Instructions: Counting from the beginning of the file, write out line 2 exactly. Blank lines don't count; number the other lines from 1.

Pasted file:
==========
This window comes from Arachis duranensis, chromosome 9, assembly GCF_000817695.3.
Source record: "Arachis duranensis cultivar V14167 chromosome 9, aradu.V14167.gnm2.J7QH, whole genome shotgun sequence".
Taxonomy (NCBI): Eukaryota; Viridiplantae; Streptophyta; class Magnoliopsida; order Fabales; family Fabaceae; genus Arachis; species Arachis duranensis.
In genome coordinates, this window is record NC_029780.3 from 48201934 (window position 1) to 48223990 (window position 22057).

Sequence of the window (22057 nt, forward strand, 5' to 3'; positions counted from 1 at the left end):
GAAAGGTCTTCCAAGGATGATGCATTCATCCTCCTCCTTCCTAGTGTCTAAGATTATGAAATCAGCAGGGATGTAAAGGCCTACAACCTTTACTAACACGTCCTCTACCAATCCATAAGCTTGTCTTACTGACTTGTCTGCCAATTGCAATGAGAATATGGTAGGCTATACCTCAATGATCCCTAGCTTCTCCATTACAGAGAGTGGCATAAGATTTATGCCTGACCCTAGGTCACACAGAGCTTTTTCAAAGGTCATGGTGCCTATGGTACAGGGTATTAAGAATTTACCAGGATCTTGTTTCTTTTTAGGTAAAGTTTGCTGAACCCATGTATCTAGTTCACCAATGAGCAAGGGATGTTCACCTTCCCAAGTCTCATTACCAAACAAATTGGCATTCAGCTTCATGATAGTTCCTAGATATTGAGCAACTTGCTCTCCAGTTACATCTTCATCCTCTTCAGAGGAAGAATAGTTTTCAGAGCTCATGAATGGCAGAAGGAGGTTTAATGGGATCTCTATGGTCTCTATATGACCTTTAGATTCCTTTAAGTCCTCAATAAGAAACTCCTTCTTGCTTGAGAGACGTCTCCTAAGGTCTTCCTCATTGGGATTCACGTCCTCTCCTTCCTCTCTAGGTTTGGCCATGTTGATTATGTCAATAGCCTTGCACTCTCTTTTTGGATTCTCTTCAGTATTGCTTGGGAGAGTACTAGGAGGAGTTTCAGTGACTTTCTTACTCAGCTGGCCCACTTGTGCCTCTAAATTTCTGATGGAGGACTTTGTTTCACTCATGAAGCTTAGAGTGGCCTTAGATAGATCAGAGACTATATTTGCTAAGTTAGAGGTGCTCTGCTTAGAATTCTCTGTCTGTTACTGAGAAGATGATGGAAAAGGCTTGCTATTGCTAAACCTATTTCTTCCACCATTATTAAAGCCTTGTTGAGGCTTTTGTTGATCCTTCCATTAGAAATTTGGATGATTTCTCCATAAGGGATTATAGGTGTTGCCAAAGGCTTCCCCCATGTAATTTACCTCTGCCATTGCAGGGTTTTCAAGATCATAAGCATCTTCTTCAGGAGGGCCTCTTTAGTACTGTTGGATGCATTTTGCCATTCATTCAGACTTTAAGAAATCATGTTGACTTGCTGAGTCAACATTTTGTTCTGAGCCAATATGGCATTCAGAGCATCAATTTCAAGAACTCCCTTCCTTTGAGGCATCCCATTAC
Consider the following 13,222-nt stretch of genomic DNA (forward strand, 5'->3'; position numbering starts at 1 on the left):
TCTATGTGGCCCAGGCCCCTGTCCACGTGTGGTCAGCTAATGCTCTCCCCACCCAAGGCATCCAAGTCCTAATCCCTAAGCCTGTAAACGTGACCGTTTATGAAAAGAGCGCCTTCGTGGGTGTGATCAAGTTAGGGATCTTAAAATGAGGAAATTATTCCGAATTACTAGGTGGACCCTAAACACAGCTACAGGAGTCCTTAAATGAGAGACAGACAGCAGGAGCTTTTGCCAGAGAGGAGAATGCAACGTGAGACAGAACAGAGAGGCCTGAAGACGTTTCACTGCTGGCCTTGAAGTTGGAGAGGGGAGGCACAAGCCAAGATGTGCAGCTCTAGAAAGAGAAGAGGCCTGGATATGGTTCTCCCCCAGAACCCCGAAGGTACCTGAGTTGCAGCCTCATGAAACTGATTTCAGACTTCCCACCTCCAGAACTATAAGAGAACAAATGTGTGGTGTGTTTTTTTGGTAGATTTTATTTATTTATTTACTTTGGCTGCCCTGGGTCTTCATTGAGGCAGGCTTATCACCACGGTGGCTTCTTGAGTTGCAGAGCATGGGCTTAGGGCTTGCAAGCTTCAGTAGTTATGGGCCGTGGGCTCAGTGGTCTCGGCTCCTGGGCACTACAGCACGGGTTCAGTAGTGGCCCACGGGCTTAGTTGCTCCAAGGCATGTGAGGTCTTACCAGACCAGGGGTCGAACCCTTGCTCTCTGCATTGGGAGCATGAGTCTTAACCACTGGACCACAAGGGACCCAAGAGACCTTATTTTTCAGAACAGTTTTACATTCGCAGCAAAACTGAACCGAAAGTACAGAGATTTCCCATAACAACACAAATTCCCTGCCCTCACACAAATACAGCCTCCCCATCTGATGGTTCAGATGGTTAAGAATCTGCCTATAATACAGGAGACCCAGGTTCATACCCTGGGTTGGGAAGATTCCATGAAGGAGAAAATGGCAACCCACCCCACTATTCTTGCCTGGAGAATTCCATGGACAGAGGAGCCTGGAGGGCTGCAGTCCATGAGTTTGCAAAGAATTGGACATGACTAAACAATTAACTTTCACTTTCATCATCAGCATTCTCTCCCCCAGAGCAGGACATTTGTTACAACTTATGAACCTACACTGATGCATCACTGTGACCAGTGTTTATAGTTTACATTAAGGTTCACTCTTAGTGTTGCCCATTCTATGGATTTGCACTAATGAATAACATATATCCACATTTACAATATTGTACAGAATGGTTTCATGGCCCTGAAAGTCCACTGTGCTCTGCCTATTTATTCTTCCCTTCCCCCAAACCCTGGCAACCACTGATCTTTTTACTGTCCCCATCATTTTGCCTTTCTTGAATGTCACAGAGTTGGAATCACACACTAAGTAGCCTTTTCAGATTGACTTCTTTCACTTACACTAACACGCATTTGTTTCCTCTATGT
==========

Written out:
Source record: "Arachis duranensis cultivar V14167 chromosome 9, aradu.V14167.gnm2.J7QH, whole genome shotgun sequence".